What's behind the strange coup rumors in Delhi?
V.S. Naipul entitled his 1990 travelogue, about the constant chaos that defines the world's largest democracy, India: A Million Mutinies Now. Yet for all the warning signs that India gives off -- a weak political system regularly seized by policy paralysis and riven by corruption, public fury at incompetent politicians, large armed forces, and intelligence agencies active in domestic politics -- the country has been wholly successful in keeping the lid on its military. In fact, the revelations this week of troop movements around New Delhi and a panicked civilian response that have spooked some Indians into thinking there was a failed coup attempt illustrates both the weaknesses of the Indian system and the sheer improbability of a military challenge to civilian rule.
The Indian Express, a respected English-language broadsheet, alleged in a story published this week that on the evening of Jan. 16, Indian intelligence spotted important military units moving toward Delhi. No one had notified the Defense Ministry, as protocol requires. Unlike in opaque China, shaken by coup rumors of its own a few weeks ago, the Indian Express released a blow-by-blow account of what the paper alleges transpired in India: The defense secretary -- the department's most senior civilian bureaucrat -- rushed back from Malaysia and summoned the army's director of military operations. The prime minister was informed "at the crack of dawn." A contingency plan, developed in response to the mutiny of Sikh units in 1984, was activated and lookouts alerted. Later, a terror alert was issued to hold up the movement of army convoys.
Speaking to The Hindu, a senior intelligence official countered that "at no stage was the possibility of a coup, or any attempt to overawe the government, ever discussed," but, he conceded, "we worried about indiscipline, or a show of support [for the army chief] by some elements -- and it's our job to consider those possibilities." While it's still too early to say for sure, it appears that India's notoriously skittish civilian leadership has cracked down on its officers once again.
India's officer corps is bound by one of the tightest leashes in the democratic world -- by design. India's first prime minister, Jawaharlal Nehru, saw the military as an instrument of British repression and reviled what he saw as its culture of violence and obedience. In the 1950s, rumors of a coup -- compounded by Ayub Khan's takeover next door in Pakistan -- were one factor that prompted Nehru loyalist Krishna Menon's elevation to the position of defense minister to strengthen the civilians' already iron-clad grip over the military establishment. Military-to-military ties, particularly with the United States, were viewed with great suspicion for fear that officers would grow empowered and absorb subversive political ideas.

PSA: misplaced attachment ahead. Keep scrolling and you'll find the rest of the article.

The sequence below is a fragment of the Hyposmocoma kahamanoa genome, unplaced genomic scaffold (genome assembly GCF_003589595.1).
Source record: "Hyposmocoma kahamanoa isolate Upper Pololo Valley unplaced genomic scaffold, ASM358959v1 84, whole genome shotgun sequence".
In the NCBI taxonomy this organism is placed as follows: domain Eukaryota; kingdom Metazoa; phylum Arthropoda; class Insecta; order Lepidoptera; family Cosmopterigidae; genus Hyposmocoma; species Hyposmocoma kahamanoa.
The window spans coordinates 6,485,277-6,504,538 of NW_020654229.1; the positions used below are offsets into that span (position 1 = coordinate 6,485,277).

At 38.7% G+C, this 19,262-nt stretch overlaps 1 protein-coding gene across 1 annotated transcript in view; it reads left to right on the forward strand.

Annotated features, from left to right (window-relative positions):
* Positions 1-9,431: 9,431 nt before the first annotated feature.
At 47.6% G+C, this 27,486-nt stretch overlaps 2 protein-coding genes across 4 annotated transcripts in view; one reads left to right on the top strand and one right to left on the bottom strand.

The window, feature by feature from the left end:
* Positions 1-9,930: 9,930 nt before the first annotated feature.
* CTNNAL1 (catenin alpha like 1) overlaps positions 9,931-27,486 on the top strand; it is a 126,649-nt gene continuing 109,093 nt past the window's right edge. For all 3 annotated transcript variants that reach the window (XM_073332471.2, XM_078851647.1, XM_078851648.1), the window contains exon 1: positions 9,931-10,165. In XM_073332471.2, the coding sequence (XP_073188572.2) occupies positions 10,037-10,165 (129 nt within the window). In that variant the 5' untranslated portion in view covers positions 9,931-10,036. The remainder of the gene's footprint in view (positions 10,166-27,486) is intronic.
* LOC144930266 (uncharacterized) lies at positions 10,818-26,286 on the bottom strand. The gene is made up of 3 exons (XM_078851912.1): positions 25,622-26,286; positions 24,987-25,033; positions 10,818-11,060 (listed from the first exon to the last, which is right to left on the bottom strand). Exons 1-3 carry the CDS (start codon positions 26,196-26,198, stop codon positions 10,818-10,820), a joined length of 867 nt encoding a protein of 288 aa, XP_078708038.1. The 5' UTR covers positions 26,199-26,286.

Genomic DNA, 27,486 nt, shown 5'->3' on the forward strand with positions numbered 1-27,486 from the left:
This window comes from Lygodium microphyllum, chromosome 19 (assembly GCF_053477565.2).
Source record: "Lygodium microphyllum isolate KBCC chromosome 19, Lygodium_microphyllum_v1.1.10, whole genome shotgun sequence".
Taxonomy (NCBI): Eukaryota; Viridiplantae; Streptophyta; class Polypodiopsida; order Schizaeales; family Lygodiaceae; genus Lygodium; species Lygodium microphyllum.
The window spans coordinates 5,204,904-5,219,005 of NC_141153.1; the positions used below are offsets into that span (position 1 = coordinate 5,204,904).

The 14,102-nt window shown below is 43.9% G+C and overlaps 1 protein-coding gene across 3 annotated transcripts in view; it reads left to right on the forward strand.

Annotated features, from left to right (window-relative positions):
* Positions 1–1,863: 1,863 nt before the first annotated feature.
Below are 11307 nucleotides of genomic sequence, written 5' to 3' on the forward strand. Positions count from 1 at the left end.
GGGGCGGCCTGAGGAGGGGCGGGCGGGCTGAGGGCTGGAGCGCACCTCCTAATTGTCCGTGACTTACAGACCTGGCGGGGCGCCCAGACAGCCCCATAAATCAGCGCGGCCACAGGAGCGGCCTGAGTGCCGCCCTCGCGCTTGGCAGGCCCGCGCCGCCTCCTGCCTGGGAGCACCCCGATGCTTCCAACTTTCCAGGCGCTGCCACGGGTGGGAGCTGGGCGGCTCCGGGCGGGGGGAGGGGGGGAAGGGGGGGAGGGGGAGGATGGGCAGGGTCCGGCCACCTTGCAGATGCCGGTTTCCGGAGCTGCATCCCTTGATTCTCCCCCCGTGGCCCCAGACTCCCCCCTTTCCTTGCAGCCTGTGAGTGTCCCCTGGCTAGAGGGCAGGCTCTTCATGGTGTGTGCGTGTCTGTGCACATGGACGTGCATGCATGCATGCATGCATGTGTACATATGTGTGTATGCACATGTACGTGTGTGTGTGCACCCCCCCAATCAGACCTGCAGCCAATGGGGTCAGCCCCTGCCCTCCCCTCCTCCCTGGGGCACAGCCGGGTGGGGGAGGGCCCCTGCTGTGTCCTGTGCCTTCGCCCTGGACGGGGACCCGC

Yet paradoxically, the civilians have thrust expanding domestic roles onto the soldiers. Out of 17 major Indian Army campaigns between 1947 and 1995, a dozen were within India's borders. Between 1982 and 1989, the army was deployed to assist the civilian authorities no less than 721 times. All this took place during a period of such growing political instability that Atul Kohli, a scholar of India at Princeton, subtitled his 1990 book "India's Growing Crisis of Governability." The civilians appeared not to mind empowering generals as state governors and advisors, as long as their forces stayed in far-flung parts of the country. Over the past decade, the number of paramilitary troops has leapt upwards and relieved much of the burden, but domestic army deployments haven't stopped.
India's neighbors Bangladesh, Myanmar, and Pakistan have all experienced coups in the last half-century, sparked by military empowerment and political crises. How has India been able to avoid this fate? For a start, India's army is too dispersed, too diverse, too content, and too professional to challenge democratic rule. One comprehensive study of civil-military relations in India by Aburba Kundu, a scholar at Britain's Anglia Ruskin University, concludes that "commissioned Indian officers will never instigate a coup" [italics in original] because senior military officers possess a deep-seated professional ethos and commitment to democracy. Paul Staniland, a professor at the University of Chicago, also points out that "the difference between India and Pakistan is that Indian institutions and legitimacy have not crumbled" even if they've occasionally looked fragile. And although Indian officers have chafed under these restrictions, they've almost always expressed their resentment in a constitutional and proper fashion.